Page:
A Lot or a Little?
What you will—and won't—find in this TV show.
Devils is mostly about corruption and abuse of power in high finance.
Positive Role Models
Characters typically put money and power over the welfare of others.
Violence & Scariness
Devils uses violence sparingly, implying danger rather than showing it. A man falls from a great height and his bloody body is seen afterward.
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Sex, Romance & Nudity
Features some sexual content. A woman begins a strip tease but stops abruptly. A couple lies in bed in their underwear, talking.
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Mild profanity is sometimes used and includes "damn," "hell," etc.
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Products & Purchases
Characters lead a lavish lifestyle, but product details are never shown. Devils is more of a commentary on wealth than an advertisement for it.
Drinking, Drugs & Smoking
Characters drink socially throughout the show. Drugs and drug use are talked about but not shown. One character is found unconscious in a drug den, appearing to have overdosed.
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Parents Need to Know
Parents need to know that Devils is a political thriller about high-powered investment bankers. Though the series takes place in the wake of the 2008 global financial crisis, it provides all the information viewers need to understand the show's context. The characters are the type of amoral high-stakes grifters found in movies like The Big Short, The Wolf of Wall Street, Wall Street, Wall Street: Money Never Sleeps -- anything Wall Street-related, really. Devils features social drinking and drug use as a central part of the high finance lifestyle. Its suspense comes from the implied dangers of that lifestyle, specifically what people will do for money. Violence is rarely shown, but characters are often in danger. For example, a man falls from a great height, and the audience doesn't know if he jumped or was thrown. Similarly, sexual content is more implied than shown: a couple lies in bed in their underwear, talking; a woman begins a strip tease but stops and runs away. In general, Devils tends to get more mileage out of what isn't seen than what is.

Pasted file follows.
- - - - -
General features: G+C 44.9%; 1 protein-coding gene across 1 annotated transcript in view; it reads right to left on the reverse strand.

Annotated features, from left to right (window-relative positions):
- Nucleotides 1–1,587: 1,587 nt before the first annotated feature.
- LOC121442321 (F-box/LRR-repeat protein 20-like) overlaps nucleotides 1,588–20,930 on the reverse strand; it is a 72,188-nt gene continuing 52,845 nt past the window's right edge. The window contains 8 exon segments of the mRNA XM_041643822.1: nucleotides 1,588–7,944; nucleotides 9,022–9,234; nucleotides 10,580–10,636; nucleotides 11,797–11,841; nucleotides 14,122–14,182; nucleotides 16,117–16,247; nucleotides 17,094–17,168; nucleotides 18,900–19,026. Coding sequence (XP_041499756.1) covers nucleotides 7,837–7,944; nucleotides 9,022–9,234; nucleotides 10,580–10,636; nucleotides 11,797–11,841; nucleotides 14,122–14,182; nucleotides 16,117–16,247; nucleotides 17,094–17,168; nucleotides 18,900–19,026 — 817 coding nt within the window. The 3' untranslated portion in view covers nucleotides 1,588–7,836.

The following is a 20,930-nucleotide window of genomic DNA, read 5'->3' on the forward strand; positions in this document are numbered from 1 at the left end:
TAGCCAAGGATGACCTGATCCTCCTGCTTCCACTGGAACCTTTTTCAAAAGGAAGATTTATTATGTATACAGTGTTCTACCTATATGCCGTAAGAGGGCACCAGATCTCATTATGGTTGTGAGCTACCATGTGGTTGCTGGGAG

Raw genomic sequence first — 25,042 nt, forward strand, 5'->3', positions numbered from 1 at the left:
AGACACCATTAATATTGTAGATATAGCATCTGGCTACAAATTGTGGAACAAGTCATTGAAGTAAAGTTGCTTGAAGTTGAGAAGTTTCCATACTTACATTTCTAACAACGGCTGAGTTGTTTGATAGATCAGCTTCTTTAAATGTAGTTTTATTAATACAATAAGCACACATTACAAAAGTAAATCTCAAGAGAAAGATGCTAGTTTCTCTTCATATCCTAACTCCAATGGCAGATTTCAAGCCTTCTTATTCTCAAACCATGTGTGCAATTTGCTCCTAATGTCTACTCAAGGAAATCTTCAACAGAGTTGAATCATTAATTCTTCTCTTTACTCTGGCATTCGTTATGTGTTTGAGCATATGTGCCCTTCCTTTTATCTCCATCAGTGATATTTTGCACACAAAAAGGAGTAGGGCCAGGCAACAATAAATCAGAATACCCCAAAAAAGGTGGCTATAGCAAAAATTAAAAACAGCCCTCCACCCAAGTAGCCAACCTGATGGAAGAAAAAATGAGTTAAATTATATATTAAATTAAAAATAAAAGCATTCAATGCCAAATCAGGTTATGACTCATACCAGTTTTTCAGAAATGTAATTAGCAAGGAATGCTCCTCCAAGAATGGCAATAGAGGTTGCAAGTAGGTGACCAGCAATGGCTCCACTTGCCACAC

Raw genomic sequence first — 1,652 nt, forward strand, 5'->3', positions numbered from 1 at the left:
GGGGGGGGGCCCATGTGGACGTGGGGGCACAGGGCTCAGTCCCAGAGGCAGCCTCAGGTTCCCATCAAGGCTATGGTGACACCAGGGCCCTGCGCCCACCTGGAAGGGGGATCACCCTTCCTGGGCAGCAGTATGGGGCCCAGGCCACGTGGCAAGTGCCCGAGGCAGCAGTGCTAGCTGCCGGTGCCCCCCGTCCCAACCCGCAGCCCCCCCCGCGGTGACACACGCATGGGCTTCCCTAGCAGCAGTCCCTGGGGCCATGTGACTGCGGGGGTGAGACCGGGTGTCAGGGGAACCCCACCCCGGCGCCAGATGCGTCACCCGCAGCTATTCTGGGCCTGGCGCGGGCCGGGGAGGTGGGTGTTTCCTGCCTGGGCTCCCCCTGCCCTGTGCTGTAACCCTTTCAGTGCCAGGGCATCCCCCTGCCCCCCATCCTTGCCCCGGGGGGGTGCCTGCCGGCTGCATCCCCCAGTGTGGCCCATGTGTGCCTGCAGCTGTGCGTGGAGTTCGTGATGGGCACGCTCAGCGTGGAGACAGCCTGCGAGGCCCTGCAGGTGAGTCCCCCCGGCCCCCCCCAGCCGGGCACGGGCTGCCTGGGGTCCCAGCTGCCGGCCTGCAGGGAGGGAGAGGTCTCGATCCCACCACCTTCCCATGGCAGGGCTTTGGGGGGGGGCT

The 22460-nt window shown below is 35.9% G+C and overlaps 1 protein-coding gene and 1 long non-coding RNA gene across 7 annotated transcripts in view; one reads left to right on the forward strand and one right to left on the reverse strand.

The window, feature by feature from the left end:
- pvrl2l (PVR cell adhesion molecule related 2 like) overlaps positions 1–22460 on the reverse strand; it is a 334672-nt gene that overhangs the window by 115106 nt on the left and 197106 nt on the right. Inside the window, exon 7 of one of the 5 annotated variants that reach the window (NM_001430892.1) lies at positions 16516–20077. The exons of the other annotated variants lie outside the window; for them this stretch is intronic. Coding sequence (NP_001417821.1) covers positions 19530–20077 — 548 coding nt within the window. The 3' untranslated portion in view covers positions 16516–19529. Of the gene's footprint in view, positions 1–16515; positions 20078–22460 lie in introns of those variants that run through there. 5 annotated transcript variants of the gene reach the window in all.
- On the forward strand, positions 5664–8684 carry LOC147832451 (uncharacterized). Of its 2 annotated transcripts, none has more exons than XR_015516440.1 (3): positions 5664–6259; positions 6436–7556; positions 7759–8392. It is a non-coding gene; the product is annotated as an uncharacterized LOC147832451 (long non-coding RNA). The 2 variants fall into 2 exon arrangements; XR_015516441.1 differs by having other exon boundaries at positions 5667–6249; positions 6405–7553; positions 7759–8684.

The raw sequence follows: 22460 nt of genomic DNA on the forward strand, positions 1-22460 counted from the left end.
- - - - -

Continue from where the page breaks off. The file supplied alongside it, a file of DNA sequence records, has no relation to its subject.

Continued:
Is It Any Good?
The world of investment banking is the perfect setting for a modern political thriller. Devils has some of the earmarks of high-melodrama shows like Scandal or Quantico, but the international cast seems to think they're in a legitimate noir, playing things very close to the vest. Certain plot points feel like they've been hijacked from other sources, like the successful businessman who is hiding a secret past, and the mentor who may actually be an enemy. But Devils knows precisely what to withhold and what to reveal so the viewer is left guessing about who to trust and who to not. And the backdrop of the global financial crisis makes the stakes feel like they're real-life. In an era of endless crime dramas, the appeal of Devils is, unsurprisingly, in the details.
Did we miss something on diversity?
Research shows a connection between kids' healthy self-esteem and positive portrayals in media. That's why we've added a new "Diverse Representations" section to our reviews that will be rolling out on an ongoing basis. You can help us help kids by suggesting a diversity update.